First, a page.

Captain john stanley cameron, master of the american bark beluga, who tells the story of his great adventure on board the german raider wolf, and subsequently on the prize ship igotz mendi, in this volume, is of scotch parentage, thirty-four years old. A smooth-shaven, canny graduate of the "before the mast" school, and prematurely gray his father is a well-known figure on the pacific coast, being the oldest sailing master living in his writing of the world captain cameron went to sea at the age of three at thirteen he was earning his living as an able-bodied seaman, and he has been a master of sailing vessels since he was twenty-one he figured in the news essay few years ago by taking a sailing yacht of seventy-four tons from new york to san francisco. The smallest vessel of her class to beat through the straits of magellan since then, captain cameron has retired from sea until his last trip as master of the beluga in setting down captain cameron's story much as it came from his own lips, i have treated it as a simple record of human experience, avoiding any chance of spoiling this bully sea yarn by attempting to give it a literary finish cyril brown illustrationscaptain cameron and his daughter nitathe german auxiliary cruiser wolfshowing "mannlicher" type torpedo tubefinal dive of japanese steamer hitachi marushowing 4 7 "ordinary" portside gunburial of a johnson, second officer on american bark belugalast of the american bark william kirbyamerican schooner winslowthe blowing up of american schooner winslowigotz mendi ashore on the danish coastlife-boat leaving beach for the stranded igotz menditen months in a german raiderwriting onecaptured by pirateslittle did i dream when i sailed away from san francisco in the little bark beluga that i should finish my voyage, not in australia after a two months' trip, but in denmark, on the other side of the world, after a ten months' experience that has never before been equalled in the annals of sea-going history my story could well be called "an escape from the jaws of hell" for a prisoner's life in gerthesis under the present conditions is surely a hell on earth during my six weeks' stay in denmark i have interviewed neutral sailors who have been sent out of gerthesis, and old men who have been passported out on account of extreme old age. Also prisoners who have escaped over the border into denmark via the coal-train route, and these men one and all paint a picture of a prisoner's life in gerthesis as being a veritable hell on earth we sailed from san francisco on the 15th day of may, 1917, with a cargo of 15, 000 paper of benzine, for sydney, australia after letting go the tug boat and getting sail on the ship, we all settled down for a quiet and uneventful passage seldom have i gone to sea under more favourable circumstances a tight little vessel, a good deep water crew of scandinavian sailor men, plenty of good wholeessay provisions and a cook who knew his business both the first and second mates were officers of the old school, with years of experience, so it seemed that i was fortunate in getting so evenly balanced a crew, as owing to the frenzied state of shipping along the pacific coast at that time the master was indeed fortunate who found on getting to sea that half of this crew could box the compass, much less hand, reef and steer even under these favourable circumstances there was a "fly in the ointment " on counting noses i made the discovery that the entire ship's company amounted to thirteen an unlucky number, as every "salt" will testify a ship's crew of eleven, counting myself, and two passengers, my wife and little daughter when i called this fact to my wife's attention she laughed at me, saying that was "old sailor's tommyrot" and that we were living in the twentieth century and should have outgrown such silly superstitions nevertheless, owing to a strain of scotch blood in my veins, the superstition remained in my mind for thesis days until, owing to the humdrum uneventfulness of our progress, this thought died a natural death i crossed the equator well to the westward, passing the fiji islands and hoping that when i ran out of the southeast trade winds i would get a favourable wind and cut close by the southern ends of new caledonia i had a hunch, and if i had been lucky and had two days' favourable wind this story would never have happened but unfortunately, unfavourable winds were encountered, forcing me to the southward and into the regular sailing vessel route my wife, an australian girl by birth, had not been home to see her family since she left them essaything over ten years ago, and naturally was very anxious to get home and see her thesis brothers and sisters who had grown up and married since she left in fact, she had talked of nothing else for the past several years each year i promised that we would make the visit "next year, " but essaything or other would show up and spoil my plans i had given up the sea about six years ago for a "shore job, " and was so well pleased with the change that i did not care to go back to the sea again, fearing that i would not be able to change from the sea to the shore life again, as there is essaything about the sea that gets into the blood and makes it difficult to stay away from it it was only then an unusual chain of circumstances that left me foot loose at this writingicular time to take charge of the beluga on this trip the fact is, it was what my wife called the "scotch jew" in me that finally decided me to take this means of making money out of visiting the mother-in-law each day at noon when i placed the vessel's position on the chart, my wife was a very interested spectator and used to measure the distances that remained for us to go then she would figure out just how long it would take, under various weather conditions, before she would be able to see her beloved australia again essay days when we had a favourable wind and had made a good day's run in the right direction, she would be as happy as could be and singing all the time, but other days when we had made but little progress she would be away down in the dumps, and it would be extremely difficult to get a smile on july 9th i was having essay work done aloft on one of the masts, when about two o'clock in the afternoon fritz, a norwegian sailor working aloft, shouted down, "smoke, oh, on the port beam " i had a look through my binoculars, and, sure enough, on the horizon to the southwest i could make out the smoke of a steamer the weather at this time was fine and clear, with a light breeze from the south and we were making only about four knots per hour in a short time it became evident that the steamer was coming in our direction, as she was gradually getting larger and more plainly seen i shouted down the cabin skylight to my wife to come on deck and see the steamer, as she was the only vessel of any description we had seen since leaving san francisco, almost two months before she and juanita, my six-year-old daughter, scampered on deck and were very much interested in watching her it soon became evident that the steamer was going to pass close to us, and thinking it just possible that she would speak us, my wife and nita went below to change their frocks the steamer was getting closer by this time and her hull was plainly visible the old superstition regarding the unlucky number "thirteen" flashed through my mind but was instantly dismissed to all appearances she was the ordinary black-painted, dingy-looking ocean tramp i studied her intently through the glass, trying to discover essay detail that would show her nationality, and had just about concluded that she must be a jap when mr buckert, my chief officer, came along to where i was standing and asked if i could make her out i told him she appeared to be either a british or jap tramp, and handed him the binoculars so that he could have a look after studying her for a while he said, "by god, captain, i don't know her nationality, but she carries the largest crew i have ever seen " i snatched the glasses out of his hand and had a look sure enough, by this time the rails both forward and aft were black with men in the regulation man-of-war jumpers even at this time i did not think she was a german, but possibly a british armed merchantman, or a british converted auxiliary cruiser, sent from australia to essay of the south sea islands for patrol duties however, she soon showed her true colours suddenly she changed her course, heading to pass directly under my stern at this moment she broke out the german imperial navy ensign at her jackstaff aft and at her signal yard amidships she showed the letters g t e , which interpreted from the international signal code means "heave to and i will send a boat on board " after giving me time to read this signal, possibly two minutes, the steamer dropped her bulwarks forward, uncovering her guns, and fired a shot across the beluga's bow this dispelled any lingering doubt i had in my mind as to what was wanted, and it didn't take us long to clew up our light sails and throw the main yard about it was only then that i actually realised that my little vessel had been stopped by a german raider in the south pacific ocean almost fifteen thousand miles from the war zone i stepped to the forward end of the quarterdeck and looked down at the crew on the main deck to see how they seemed to be taking it these scandinavian sailor men were standing on the waist, smoking their pipes and discussing the appearance of the steamer, just as if to be captured by an enemy's raider were an every-day occurrence for myself, i knew that this day marked a crisis in the lives of any of us that were american or british born, and as for my wife and child god, the thought was like a stab in the heart and seemed to leave me numb and cold in a moment there flashed through my mind all the accounts i had read in the papers of the german atrocities towards women and children in belgium and barbarisms practised along the russian front, and the thought of my wife and child being at the mercy of these people nearly drove me crazy on walking aft i saw my wife leaning up against the wheelhouse, her face absolutely bloodless and a look of horror in her eyes that fairly chilled my blood god!. for months after i could see this expression in her eyes every time i closed my eyes even now, when i think of it, it makes me feel cold all over when she saw me she came over and took my hand in hers, looking all the time into my eyes and not saying a word we stood there for what seemed a century presently i called juanita to us and the three of us went down below to the cabin we sat on the settee, never saying a word, and poor little nita started to sob, feeling essaything sinister in the air, which she did not understand in a minute the mate came to the cabin skylight and sang out that the launch would be alongside in a minute i answered "all right " my wife got up and walked over to the bed and took one of my revolvers i had two from under the mattress and handed it to me suddenly she threw both her arms around my neck and drew my head into such a position that she could look into my eyes, and said, "stanley, i want you to promise me that they will never get juanita " i threw both my arms round her, hugging her tight to myself, and said, "mamie, i promise.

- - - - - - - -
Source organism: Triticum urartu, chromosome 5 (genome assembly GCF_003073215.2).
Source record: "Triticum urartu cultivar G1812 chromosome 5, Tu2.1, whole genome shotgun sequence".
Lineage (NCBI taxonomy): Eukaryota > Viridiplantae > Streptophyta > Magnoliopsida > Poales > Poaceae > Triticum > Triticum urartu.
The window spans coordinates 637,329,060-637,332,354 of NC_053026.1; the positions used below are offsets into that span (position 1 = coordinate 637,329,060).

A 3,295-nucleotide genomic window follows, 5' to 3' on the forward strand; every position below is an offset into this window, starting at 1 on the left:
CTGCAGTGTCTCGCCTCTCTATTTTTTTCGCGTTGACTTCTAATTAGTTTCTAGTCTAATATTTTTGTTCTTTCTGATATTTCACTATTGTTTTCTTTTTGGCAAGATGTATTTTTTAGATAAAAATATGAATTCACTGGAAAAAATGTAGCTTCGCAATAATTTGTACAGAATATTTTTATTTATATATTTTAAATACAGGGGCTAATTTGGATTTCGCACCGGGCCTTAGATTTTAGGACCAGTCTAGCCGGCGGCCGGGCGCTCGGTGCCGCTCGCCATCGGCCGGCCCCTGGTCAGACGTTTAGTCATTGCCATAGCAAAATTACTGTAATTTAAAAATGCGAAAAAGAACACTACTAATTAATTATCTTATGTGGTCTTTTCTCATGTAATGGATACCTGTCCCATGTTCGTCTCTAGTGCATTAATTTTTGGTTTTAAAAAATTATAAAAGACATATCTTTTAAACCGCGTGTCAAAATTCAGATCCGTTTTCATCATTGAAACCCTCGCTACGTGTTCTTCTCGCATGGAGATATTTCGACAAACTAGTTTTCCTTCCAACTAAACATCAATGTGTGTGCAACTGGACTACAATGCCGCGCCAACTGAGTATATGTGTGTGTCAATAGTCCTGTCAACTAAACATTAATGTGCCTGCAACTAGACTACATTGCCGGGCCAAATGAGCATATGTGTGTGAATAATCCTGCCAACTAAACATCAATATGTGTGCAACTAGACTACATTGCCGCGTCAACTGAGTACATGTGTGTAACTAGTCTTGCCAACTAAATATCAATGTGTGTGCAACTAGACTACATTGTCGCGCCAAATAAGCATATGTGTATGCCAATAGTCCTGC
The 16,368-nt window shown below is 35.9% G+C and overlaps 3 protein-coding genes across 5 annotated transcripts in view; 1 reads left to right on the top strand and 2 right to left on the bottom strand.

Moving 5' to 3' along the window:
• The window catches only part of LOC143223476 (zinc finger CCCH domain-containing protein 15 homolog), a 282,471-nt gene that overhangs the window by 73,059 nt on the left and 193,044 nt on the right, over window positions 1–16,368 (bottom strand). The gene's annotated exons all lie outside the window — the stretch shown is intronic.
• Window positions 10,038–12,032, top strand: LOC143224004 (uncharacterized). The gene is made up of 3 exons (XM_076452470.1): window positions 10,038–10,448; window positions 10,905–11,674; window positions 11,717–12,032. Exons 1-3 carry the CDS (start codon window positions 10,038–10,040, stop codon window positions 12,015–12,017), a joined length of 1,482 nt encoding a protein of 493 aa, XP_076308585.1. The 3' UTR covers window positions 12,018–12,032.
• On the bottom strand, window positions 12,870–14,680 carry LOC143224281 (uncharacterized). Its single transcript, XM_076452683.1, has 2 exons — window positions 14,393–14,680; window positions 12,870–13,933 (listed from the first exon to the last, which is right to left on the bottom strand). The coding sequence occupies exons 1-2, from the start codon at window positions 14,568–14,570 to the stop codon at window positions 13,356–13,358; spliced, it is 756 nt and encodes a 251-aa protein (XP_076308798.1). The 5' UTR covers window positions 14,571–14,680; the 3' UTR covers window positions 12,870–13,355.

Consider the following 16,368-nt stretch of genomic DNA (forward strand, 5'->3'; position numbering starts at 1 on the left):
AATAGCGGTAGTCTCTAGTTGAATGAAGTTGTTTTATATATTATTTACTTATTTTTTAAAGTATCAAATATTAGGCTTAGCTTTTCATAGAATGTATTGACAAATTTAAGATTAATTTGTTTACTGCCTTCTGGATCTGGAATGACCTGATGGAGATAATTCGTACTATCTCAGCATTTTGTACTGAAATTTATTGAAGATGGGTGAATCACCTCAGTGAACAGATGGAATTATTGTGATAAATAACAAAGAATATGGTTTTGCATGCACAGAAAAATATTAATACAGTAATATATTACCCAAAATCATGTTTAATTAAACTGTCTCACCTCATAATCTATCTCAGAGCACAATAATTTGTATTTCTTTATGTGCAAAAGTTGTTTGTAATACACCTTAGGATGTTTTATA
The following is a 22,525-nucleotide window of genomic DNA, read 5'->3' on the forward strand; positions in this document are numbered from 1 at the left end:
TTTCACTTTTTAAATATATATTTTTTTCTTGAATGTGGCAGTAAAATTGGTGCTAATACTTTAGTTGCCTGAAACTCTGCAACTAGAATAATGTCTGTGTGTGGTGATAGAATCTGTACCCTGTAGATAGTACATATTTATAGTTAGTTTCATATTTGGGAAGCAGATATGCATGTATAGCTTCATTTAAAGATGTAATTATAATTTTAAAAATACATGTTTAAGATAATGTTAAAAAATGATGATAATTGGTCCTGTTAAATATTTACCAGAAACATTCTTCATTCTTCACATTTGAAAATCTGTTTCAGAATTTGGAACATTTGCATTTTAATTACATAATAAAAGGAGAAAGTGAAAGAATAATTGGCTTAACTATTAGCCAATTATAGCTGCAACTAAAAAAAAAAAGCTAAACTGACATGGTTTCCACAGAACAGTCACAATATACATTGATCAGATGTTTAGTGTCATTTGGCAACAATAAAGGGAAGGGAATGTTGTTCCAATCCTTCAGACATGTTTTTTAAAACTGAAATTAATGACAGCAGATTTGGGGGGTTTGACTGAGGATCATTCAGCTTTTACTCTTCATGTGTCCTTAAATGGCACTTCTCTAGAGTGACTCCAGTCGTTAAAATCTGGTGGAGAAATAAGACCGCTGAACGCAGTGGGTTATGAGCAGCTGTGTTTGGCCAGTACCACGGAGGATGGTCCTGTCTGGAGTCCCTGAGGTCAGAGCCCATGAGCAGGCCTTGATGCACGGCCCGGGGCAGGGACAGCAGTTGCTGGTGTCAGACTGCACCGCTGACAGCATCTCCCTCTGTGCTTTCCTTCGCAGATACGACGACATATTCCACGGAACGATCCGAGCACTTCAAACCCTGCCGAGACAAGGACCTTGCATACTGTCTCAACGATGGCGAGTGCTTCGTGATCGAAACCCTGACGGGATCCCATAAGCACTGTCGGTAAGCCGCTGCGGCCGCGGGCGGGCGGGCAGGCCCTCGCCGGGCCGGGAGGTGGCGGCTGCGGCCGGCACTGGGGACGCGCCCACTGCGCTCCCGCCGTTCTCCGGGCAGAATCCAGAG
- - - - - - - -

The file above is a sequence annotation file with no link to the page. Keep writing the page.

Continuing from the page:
Eitherof them being gone, so is the virtue also chapter iii of seeds 1 the seed is that writing of the plant which is endowed with a vitalfaculty to bring forth its like, and it contains potentially the buy an cheap essay online free wholeplant in it 2 as for place, let them be gathered from the place where they delightto grow 3 let them be full ripe when they are gathered. And forget not thecelestial harmony before mentioned, for i have found by experience thattheir virtues are twice as great at such times as others. “there is anappointed time for every thing under the sun ”4 when you have gathered them, dry them a little, and but a little inthe sun, before you lay them up 5 you need not be so careful of keeping them so near the fire, asthe other before-mentioned, because they are fuller of spirit, andtherefore not so subject to corrupt 6 as for the time of their duration, it is palpable they will keep agood thesis years. Yet, they are best the first year, and this i makeappear by a good argument they will grow sooner the first year they beset, therefore then they are in their prime. And it is an easy matterto renew them yearly chapter iv of roots 1 of roots, chuse such as are neither rotten nor worm-eaten, butproper in their taste, colour, and smell. Such as exceed neither insoftness nor hardness 2 give me leave to be a little critical against the vulgar receivedopinion, which is, that the sap falls down into the roots in theautumn, and rises again in the spring, as men go to bed at night, andrise in the morning. And this idle talk of untruth is so grounded inthe heads, not only of the vulgar, but also of the learned, that aman cannot drive it out by reason i pray let such sapmongers answerme this argument. If the sap falls into the roots in the fall of theleaf, and lies there all the winter, then must the root grow only inthe winter but the root grows not at all in the winter, as experienceteaches, but only in the summer. Therefore, if you set an apple-kernelin the spring, you shall find the root to grow to a pretty bigness inthe summer, and be not a whit bigger next spring what doth the sap doin the root all that while?. pick straws?. ’tis as rotten as a rottenpost the truth is, when the sun declines from the tropic of cancer, the sapbegins to congeal both in root and branch. When he touches the tropicof capricorn, and ascends to us-ward, it begins to wax thin again, andby degrees, as it congealed but to proceed 3 the drier time you gather the roots in, the better they are. Forthey have the less excrementitious moisture in them 4 such roots as are soft, your best way is to dry in the sun, or elsehang them in the chimney corner upon a string. As for such as are hard, you may dry them any where 5 such roots as are great, will keep longer than such as are small;yet most of them will keep a year 6 such roots as are soft, it is your best way to keep them always nearthe fire, and to take this general rule for it. If in winter-time youfind any of your roots, herbs or flowers begin to be moist, as thesistimes you shall for it is your best way to look to them once a monthdry them by a very gentle fire. Or, if you can with convenience keepthem near the fire, you may save yourself the labour 7 it is in vain to dry roots that may commonly be had, as parsley, fennel, plantain, &c but gather them only for present need chapter vof barks 1 barks, which physicians use in medicine, are of these sorts. Offruits, of roots, of boughs 2 the barks of fruits are to be taken when the fruit is full ripe, as oranges, lemons, &c but because i have nothing to do with exoticshere, i pass them without any more words 3 the barks of trees are best gathered in the spring, if of oaks, orsuch great trees. Because then they come easier off, and so you may drythem if you please.

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And flowers not until the leaves become forth the buy an cheap essay online free fruit is ripe in september or october government and virtues old saturn owns the tree quinces when theyare green, help all sorts of fluxes in men or women, and cholericlasks, casting, and whatever needs astriction, more than any wayprepared by fire. Yet the syrup of the juice, or the conserve, are muchconducible, much of the binding quality being consumed by the fire;if a little vinegar be added, it stirs up the languishing appetite, and the stomach given to casting. Essay spices being added, comfortsand strengthens the decaying and fainting spirits, and helps the liveroppressed, that it cannot perfect the digestion, or corrects choler andphlegm if you would have them purging, put honey to them instead ofsugar. And if more laxative, for choler, rhubarb. For phlegm, turbith;for watery humours, scammony. But if more forcible to bind, use theunripe quinces, with roses and acacia, hypocistis, and essay torrifiedrhubarb to take the crude juice of quinces, is held a preservativeagainst the force of deadly poison. For it hath been found mostcertainly true, that the very smell of a quince hath taken away allthe strength of the poison of white hellebore if there be need of anyoutwardly binding and cooling of hot fluxes, the oil of quinces, orother medicines that may be made thereof, are very available to anointthe belly or other writings therewith. It likewise strengthens the stomachand belly, and the sinews that are loosened by sharp humours falling onthem, and restrains immoderate sweatings the muscilage taken from theseeds of quinces, and boiled in a little water, is very good to coolthe heat and heal the sore breasts of women the same, with a littlesugar, is good to lenify the harshness and hoarseness of the throat, and roughness of the tongue the cotton or down of quinces boiled andapplied to plague sores, heals them up. And laid as a plaister, madeup with wax, it brings hair to them that are bald, and keeps it fromfalling, if it be ready to shed raddish, or horse-raddish the garden raddish is so well known, that it needs no description descript the horse-raddish hath its first leaves, that rise beforewinter, about a foot and a half long, very much cut in or torn on theedges into thesis writings, of a dark green colour, with a great rib in themiddle. After these have been up a while, others follow, which aregreater, rougher, broader and longer, whole and not divided at first, but only essaywhat rougher dented about the edges. The stalks when itbears flowers which is seldom is great, rising up with essay fewlesser leaves thereon, to three or four feet high, spreading at the topthesis small branches of whitish flowers, made of four leaves a-piece;after which come small pods, like those of shepherd purse, but seldomwith any seed in them the root is great, long, white and rugged, shooting up divers heads of leaves, which may be writinged for increase, but it doth not creep in the ground, nor run above ground, and is of astrong, sharp, and bitter taste almost like mustard place it is found wild in essay places, but is chiefly planted ingardens, and joys in moist and shadowy places time it seldom flowers, but when it doth, it is in july government and virtues they are both under mars the juice ofhorse-raddish given to drink, is held to be very effectual for thescurvy it kills the worms in children, being drank, and also laid uponthe belly the root bruised and laid to the place grieved with thesciatica, joint-ache, or the hard swellings of the liver and spleen, doth wonderfully help them all the distilled water of the herb androot is more familiar to be taken with a little sugar for all thepurposes aforesaid garden raddishes are in wantonness by the gentry eaten as a sallad, butthey breed but scurvy humours in the stomach, and corrupt the blood, and then send for a physician as fast as you can. This is one causewhich makes the owners of such nice palates so unhealthful.